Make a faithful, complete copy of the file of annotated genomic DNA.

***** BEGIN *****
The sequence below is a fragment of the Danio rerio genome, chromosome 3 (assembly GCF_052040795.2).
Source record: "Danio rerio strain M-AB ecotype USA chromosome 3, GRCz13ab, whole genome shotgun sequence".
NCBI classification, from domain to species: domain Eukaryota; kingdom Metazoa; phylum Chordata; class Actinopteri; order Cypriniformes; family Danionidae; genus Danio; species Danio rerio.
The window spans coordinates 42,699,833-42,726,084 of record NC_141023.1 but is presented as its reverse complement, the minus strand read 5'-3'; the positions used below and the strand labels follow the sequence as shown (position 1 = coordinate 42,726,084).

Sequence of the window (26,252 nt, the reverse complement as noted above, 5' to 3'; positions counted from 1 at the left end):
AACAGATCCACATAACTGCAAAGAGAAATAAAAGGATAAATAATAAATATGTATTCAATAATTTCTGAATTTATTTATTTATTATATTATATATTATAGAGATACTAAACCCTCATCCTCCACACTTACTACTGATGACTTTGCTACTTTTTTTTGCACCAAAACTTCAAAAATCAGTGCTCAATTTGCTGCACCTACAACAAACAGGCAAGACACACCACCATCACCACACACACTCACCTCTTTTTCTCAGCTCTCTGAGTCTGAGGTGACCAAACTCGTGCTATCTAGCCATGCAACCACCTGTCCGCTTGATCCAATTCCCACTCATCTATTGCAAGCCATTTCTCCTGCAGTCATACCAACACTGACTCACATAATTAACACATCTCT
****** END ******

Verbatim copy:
The sequence below is a fragment of the Danio rerio genome, chromosome 3 (assembly GCF_052040795.2).
Source record: "Danio rerio strain M-AB ecotype USA chromosome 3, GRCz13ab, whole genome shotgun sequence".
NCBI classification, from domain to species: domain Eukaryota; kingdom Metazoa; phylum Chordata; class Actinopteri; order Cypriniformes; family Danionidae; genus Danio; species Danio rerio.
The window spans coordinates 42,699,833-42,726,084 of record NC_141023.1 but is presented as its reverse complement, the minus strand read 5'-3'; the positions used below and the strand labels follow the sequence as shown (position 1 = coordinate 42,726,084).

Sequence of the window (26,252 nt, the reverse complement as noted above, 5' to 3'; positions counted from 1 at the left end):
AACAGATCCACATAACTGCAAAGAGAAATAAAAGGATAAATAATAAATATGTATTCAATAATTTCTGAATTTATTTATTTATTATATTATATATTATAGAGATACTAAACCCTCATCCTCCACACTTACTACTGATGACTTTGCTACTTTTTTTTGCACCAAAACTTCAAAAATCAGTGCTCAATTTGCTGCACCTACAACAAACAGGCAAGACACACCACCATCACCACACACACTCACCTCTTTTTCTCAGCTCTCTGAGTCTGAGGTGACCAAACTCGTGCTATCTAGCCATGCAACCACCTGTCCGCTTGATCCAATTCCCACTCATCTATTGCAAGCCATTTCTCCTGCAGTCATACCAACACTGACTCACATAATTAACACATCTCT